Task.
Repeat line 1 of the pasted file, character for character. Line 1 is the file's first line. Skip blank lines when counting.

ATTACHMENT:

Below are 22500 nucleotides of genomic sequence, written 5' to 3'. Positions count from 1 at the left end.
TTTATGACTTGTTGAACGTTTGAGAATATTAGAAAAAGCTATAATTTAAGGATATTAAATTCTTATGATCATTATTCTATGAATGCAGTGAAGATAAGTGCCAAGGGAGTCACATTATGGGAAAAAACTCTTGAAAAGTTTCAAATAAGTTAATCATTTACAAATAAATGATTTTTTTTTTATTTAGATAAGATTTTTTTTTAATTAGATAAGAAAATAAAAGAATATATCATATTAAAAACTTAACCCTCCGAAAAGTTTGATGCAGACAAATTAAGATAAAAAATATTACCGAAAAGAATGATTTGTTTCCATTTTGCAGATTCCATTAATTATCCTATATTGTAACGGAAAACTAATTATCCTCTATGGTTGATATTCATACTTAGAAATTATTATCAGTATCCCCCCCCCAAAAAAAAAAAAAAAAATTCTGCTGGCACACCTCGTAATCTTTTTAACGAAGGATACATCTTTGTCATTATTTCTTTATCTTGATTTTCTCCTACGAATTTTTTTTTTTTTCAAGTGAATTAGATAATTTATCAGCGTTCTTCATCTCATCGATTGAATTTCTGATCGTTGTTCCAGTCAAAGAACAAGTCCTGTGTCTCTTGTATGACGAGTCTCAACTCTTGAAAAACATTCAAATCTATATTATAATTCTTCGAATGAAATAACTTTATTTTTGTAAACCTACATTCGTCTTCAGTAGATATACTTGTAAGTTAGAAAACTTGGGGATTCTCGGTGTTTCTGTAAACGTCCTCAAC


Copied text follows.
Below are 22500 nucleotides of genomic sequence, written 5' to 3'. Positions count from 1 at the left end.